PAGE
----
My big bad The Wizard of Oz page



The Wonderful Wizard Of Oz, by L Frank Baum, illustrated by Robert Ingpen – We all know the movie so well, we never really think about the original book by L Frank Baum. Have you read it?

This revisit of the classic, published in 2011, comes a few years before Oz The Great And Powerful film, which didn’t really do all that well in the theatres, but, according to my 11-year-old, was a wonderful tale anyway. I tried to get him to read the “sequel” to this non-L Frank Baum prequel to The Wizard Of Oz, but he lost interest quickly, so I read it myself. I’m glad I did.

This book comes with a very good intro to L Frank Baum (I never knew he was born into a life of fortune, but lost everything and had to hustle and write to make ends meet). The book is quick and easy to read, this version comes in a large, durable, and highly-illustrated hardcover version. It’s full of finished drawings and sketches, with at least one classic drawing – of the woodcutter being transformed slowly into a tin man – really jumping off of the page.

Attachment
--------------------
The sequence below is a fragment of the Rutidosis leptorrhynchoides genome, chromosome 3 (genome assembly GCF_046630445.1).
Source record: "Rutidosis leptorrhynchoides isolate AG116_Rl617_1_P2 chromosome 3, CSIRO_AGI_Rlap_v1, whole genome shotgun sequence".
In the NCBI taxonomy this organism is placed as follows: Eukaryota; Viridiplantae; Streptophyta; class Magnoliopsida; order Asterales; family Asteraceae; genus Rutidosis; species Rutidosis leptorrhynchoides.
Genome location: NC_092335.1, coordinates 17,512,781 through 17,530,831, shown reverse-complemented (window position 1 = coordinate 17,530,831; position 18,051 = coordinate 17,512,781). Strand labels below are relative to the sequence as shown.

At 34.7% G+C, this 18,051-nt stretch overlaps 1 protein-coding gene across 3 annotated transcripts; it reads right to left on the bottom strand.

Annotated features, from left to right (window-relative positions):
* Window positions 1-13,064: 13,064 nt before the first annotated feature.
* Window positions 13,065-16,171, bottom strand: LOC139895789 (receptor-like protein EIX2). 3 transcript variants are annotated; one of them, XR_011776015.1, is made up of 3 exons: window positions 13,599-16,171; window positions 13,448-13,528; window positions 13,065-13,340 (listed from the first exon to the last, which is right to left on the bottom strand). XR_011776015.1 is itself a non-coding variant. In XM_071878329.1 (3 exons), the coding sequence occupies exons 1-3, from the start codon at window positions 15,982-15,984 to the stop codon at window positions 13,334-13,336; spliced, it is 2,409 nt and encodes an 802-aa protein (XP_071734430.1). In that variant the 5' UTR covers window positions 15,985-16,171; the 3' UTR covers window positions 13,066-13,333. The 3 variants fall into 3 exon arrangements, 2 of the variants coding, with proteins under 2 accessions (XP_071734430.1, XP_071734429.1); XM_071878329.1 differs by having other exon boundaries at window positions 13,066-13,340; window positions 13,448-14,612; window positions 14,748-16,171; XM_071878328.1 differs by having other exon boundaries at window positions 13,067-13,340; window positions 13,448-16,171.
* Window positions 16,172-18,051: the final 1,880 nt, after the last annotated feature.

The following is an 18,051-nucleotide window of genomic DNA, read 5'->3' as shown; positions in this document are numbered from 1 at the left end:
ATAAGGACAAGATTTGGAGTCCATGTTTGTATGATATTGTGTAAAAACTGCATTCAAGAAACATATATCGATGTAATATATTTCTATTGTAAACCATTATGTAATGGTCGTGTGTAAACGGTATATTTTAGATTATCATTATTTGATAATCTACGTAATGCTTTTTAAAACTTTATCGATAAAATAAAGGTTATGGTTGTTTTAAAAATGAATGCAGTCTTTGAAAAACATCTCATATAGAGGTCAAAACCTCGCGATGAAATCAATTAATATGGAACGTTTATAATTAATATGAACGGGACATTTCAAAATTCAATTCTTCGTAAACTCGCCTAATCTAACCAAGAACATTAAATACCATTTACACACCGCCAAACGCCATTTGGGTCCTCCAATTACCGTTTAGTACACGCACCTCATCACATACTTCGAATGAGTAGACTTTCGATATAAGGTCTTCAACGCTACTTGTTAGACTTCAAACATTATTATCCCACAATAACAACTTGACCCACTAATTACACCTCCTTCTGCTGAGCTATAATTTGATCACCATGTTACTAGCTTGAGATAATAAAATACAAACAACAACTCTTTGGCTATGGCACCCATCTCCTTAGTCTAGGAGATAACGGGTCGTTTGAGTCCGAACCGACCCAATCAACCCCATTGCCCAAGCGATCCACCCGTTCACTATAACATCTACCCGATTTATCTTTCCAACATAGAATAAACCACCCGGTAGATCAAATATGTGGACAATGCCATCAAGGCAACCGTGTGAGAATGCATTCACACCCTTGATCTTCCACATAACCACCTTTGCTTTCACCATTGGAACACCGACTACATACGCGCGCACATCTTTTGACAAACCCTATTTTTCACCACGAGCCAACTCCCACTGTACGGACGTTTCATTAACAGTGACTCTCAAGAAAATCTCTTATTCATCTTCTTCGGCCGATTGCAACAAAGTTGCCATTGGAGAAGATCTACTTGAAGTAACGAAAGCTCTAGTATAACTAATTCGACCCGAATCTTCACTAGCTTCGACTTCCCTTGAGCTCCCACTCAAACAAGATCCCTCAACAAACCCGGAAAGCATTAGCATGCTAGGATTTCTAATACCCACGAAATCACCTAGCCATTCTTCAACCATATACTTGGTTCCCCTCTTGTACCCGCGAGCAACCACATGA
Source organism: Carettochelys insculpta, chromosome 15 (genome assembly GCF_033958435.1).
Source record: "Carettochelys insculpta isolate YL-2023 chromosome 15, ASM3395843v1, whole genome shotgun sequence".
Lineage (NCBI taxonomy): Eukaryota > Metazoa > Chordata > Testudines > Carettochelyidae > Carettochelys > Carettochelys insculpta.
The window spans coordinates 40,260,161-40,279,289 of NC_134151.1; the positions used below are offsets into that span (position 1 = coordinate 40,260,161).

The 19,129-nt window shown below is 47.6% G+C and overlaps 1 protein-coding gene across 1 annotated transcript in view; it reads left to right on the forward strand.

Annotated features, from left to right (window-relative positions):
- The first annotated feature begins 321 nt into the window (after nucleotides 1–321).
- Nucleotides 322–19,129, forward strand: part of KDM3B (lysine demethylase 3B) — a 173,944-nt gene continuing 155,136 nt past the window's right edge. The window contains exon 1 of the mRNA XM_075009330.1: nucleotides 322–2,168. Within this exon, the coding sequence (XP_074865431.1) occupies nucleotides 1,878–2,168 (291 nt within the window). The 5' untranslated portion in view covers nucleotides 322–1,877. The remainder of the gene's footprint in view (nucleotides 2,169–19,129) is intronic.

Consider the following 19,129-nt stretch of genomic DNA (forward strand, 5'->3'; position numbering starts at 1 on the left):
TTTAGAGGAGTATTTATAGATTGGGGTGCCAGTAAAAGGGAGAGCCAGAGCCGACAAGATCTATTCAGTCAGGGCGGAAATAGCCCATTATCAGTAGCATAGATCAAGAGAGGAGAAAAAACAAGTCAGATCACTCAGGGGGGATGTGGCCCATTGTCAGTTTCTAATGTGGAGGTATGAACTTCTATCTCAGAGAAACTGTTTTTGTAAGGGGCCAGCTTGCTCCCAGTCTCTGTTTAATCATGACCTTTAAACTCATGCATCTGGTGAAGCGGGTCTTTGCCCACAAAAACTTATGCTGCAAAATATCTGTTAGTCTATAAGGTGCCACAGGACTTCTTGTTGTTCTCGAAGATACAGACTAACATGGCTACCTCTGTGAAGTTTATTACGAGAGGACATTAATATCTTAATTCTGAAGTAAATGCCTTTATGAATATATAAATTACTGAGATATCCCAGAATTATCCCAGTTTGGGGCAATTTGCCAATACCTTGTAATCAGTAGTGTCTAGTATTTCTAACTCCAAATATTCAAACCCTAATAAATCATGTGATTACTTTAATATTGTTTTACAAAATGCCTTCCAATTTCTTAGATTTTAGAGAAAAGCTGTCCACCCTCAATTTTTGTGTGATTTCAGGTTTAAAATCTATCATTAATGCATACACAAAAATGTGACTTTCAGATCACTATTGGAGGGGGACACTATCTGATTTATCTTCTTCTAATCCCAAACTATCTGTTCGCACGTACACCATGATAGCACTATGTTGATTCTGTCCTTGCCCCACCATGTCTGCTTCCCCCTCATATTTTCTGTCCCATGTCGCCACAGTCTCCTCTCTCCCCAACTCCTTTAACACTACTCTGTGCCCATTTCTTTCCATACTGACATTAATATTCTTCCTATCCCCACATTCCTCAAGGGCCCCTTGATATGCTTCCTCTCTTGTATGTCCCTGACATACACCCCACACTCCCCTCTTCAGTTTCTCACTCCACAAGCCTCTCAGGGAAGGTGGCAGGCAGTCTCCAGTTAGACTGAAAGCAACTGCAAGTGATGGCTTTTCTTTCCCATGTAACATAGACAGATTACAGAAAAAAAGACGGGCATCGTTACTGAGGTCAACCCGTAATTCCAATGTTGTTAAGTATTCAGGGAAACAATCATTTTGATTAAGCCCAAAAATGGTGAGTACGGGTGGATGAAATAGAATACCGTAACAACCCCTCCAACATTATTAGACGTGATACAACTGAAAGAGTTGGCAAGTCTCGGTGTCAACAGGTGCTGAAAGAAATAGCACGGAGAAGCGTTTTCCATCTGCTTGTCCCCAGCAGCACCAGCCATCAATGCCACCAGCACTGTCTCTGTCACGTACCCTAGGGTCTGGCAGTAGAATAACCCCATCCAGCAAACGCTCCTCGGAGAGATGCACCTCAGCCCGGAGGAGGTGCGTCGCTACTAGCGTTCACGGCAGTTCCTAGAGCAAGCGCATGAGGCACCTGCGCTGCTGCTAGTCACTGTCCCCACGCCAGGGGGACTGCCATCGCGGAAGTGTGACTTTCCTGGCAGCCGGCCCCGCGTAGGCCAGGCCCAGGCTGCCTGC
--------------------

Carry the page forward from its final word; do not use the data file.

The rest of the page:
The story mainly follows what happens in the film, with some additional adventures thrown in.

There’s a great sense of adventure and purpose – Dorothy collects companions one after another, everyone is kind to each other and helps others, with the exception of a few evil people who do the opposite. Nice pictures of Oz’s balloon, and great adventures as the lion gets his own kingdom, the tin man his own, and the scarecrow his own – may they always rule with magnanimity and wisdom. Of course, there’s always the weird adventure in the dainty china country, and the land of the weird little Quadlings.

But the best parts are when we learn just who our four adventurers are, and what motivates them.

“All the same,” said the Scarecrow, “I shall ask for brains instead of a heart; for a fool would not know what to do with aheart if he had one.”